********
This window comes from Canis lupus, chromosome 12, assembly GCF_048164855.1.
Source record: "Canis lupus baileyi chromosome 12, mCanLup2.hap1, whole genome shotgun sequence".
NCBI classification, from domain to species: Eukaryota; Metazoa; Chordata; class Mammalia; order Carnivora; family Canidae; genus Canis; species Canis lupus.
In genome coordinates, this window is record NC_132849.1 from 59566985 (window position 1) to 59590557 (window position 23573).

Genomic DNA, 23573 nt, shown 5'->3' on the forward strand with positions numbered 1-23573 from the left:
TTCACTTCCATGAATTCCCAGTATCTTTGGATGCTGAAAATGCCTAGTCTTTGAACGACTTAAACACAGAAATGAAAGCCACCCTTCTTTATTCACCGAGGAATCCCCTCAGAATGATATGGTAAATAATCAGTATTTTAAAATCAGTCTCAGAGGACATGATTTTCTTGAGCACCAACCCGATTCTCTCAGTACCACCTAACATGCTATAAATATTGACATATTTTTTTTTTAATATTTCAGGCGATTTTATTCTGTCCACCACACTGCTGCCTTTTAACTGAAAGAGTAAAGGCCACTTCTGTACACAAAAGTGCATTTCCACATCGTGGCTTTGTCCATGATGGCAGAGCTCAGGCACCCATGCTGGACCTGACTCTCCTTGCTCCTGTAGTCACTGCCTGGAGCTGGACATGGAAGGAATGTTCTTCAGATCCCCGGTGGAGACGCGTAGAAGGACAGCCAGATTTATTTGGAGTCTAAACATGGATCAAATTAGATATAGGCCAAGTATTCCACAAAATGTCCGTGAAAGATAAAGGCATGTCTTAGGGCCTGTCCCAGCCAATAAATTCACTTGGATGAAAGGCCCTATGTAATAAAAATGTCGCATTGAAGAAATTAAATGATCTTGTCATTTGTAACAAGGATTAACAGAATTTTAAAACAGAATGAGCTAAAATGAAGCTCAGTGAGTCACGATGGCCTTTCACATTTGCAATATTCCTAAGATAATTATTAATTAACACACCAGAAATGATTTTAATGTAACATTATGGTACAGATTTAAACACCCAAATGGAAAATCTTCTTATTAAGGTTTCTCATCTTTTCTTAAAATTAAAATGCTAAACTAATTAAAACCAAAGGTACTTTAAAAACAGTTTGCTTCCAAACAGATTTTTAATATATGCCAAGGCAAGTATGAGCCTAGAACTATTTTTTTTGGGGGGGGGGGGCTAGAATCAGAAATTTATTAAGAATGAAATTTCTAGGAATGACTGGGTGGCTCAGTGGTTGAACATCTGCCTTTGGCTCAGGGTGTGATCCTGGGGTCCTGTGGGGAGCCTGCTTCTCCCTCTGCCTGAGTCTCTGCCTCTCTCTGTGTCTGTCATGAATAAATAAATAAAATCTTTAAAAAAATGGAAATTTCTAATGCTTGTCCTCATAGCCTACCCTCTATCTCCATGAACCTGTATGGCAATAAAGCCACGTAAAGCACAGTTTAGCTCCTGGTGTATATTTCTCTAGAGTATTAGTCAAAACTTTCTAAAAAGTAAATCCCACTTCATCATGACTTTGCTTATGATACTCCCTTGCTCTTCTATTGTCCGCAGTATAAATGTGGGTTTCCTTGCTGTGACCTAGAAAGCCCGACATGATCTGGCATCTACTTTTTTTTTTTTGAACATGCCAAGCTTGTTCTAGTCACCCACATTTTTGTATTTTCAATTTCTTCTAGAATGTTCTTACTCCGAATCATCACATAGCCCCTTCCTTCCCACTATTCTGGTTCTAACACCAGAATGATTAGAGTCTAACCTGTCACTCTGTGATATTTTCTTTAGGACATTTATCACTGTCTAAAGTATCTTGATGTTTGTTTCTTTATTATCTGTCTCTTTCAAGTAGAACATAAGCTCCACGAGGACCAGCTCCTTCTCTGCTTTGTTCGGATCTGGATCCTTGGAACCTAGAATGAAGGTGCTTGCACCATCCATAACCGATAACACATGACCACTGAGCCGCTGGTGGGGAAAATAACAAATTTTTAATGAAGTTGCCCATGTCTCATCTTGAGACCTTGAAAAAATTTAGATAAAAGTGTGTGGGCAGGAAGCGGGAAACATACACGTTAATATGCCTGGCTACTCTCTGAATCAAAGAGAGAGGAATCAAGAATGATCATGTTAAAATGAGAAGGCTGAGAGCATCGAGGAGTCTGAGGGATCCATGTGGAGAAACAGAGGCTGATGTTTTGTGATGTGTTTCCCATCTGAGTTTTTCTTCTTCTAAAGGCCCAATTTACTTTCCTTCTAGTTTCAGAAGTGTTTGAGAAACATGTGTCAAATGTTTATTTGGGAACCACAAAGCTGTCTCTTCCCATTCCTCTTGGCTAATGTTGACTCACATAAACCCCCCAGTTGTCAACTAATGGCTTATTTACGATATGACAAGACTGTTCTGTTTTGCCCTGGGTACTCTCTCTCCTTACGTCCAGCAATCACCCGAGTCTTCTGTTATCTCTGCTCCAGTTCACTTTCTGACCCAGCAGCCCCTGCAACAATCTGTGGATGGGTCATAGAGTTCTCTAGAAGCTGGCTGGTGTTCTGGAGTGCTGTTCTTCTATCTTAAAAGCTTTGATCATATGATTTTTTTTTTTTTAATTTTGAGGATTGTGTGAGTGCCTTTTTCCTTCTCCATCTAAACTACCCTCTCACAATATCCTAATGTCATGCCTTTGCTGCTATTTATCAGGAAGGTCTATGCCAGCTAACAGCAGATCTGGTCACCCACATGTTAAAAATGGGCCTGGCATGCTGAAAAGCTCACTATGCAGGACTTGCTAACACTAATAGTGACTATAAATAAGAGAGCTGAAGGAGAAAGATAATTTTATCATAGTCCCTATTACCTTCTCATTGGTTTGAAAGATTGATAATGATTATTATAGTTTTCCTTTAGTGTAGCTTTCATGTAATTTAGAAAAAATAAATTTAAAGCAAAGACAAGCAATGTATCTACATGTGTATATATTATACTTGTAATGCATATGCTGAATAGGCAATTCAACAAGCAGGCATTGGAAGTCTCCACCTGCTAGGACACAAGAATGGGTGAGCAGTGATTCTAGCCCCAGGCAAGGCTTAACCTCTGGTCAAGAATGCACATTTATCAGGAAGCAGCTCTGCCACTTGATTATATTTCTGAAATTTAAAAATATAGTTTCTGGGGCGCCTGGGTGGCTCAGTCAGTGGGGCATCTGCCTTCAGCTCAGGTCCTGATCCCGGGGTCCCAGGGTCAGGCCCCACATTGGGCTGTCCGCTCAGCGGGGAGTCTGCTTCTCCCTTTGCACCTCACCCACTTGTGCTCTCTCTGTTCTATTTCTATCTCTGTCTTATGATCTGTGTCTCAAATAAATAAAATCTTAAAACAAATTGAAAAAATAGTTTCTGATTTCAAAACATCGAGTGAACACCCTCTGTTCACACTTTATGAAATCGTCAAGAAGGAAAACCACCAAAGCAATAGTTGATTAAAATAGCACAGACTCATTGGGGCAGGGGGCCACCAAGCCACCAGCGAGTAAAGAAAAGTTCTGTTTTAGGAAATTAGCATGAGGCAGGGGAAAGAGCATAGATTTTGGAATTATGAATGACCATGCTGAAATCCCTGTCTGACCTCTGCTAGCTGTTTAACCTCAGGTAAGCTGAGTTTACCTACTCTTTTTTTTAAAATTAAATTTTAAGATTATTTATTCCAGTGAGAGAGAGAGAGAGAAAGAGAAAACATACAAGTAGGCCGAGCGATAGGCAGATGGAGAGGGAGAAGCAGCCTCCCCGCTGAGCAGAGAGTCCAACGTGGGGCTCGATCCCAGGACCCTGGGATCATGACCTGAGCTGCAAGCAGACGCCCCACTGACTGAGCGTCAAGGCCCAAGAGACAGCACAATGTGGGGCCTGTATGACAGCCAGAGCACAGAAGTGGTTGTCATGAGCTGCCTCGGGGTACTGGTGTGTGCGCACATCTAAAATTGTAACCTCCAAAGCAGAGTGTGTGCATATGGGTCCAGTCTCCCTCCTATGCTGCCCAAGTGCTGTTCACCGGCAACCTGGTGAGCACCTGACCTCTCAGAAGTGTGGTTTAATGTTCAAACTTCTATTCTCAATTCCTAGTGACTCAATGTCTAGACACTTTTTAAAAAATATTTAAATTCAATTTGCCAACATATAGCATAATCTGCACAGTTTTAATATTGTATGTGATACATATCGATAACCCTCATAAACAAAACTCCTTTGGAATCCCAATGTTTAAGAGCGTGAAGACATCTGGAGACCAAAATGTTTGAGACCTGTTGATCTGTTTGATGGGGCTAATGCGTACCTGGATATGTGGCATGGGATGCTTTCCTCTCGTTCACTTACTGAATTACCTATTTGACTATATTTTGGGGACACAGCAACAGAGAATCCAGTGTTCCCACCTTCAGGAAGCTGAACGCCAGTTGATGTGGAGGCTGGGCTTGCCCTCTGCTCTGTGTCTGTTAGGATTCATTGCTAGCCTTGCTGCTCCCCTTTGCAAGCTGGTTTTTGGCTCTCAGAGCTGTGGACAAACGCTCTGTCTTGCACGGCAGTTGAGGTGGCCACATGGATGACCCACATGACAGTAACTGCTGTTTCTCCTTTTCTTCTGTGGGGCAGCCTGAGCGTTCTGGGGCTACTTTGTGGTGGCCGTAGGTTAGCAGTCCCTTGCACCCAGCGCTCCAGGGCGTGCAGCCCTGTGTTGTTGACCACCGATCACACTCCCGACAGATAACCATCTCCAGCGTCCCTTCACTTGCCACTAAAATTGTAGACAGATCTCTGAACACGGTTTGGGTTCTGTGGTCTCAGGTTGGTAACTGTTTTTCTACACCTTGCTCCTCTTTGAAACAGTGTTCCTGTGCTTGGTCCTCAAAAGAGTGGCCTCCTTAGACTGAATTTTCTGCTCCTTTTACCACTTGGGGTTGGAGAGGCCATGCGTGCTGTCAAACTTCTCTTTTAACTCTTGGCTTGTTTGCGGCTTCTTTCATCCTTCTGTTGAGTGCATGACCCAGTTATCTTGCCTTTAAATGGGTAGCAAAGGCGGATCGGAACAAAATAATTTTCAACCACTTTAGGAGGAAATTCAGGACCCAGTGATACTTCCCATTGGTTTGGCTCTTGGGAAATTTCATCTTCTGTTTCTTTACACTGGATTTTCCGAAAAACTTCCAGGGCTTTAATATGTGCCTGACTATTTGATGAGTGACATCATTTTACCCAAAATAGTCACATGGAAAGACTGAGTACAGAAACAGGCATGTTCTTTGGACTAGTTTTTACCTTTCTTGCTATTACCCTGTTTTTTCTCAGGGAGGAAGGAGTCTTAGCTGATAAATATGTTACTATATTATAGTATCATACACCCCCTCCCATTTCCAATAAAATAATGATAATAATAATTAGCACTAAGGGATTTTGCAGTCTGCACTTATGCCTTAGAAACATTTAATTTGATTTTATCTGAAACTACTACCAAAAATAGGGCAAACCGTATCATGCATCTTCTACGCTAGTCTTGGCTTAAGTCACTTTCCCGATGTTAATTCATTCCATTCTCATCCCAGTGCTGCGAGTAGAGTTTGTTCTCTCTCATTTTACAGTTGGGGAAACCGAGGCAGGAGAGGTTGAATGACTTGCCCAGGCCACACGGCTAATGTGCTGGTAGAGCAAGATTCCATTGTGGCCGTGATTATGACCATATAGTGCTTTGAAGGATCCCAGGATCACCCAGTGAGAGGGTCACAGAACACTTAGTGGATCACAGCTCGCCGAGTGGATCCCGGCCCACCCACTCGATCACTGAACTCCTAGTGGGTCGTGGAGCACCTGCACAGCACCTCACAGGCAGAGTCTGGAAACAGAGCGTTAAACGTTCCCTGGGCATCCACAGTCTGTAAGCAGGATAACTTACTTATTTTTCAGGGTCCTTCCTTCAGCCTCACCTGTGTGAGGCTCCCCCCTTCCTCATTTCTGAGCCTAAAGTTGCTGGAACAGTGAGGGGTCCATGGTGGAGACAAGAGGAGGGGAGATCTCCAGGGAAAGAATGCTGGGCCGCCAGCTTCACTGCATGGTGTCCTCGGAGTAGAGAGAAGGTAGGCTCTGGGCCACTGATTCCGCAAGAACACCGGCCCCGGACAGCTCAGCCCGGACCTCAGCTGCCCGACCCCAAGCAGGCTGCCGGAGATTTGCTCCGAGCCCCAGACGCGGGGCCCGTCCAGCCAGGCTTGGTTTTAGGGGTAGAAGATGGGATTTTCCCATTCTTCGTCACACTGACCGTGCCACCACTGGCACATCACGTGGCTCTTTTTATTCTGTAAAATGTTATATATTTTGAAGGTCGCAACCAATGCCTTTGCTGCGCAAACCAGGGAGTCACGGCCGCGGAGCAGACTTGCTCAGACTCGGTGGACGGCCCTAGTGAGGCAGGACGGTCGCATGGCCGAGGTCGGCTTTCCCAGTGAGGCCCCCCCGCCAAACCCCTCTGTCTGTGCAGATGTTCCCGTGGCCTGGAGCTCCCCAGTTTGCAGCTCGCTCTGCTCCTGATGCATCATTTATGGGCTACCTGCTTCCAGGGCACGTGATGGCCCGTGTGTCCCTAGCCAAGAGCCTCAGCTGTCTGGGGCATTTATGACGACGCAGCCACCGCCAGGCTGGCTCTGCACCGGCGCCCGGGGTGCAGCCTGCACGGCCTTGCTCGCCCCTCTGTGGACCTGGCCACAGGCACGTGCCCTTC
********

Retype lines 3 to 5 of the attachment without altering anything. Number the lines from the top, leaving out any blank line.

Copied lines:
NCBI classification, from domain to species: Eukaryota; Metazoa; Chordata; class Mammalia; order Carnivora; family Canidae; genus Canis; species Canis lupus.
In genome coordinates, this window is record NC_132849.1 from 59566985 (window position 1) to 59590557 (window position 23573).

Genomic DNA, 23573 nt, shown 5'->3' on the forward strand with positions numbered 1-23573 from the left: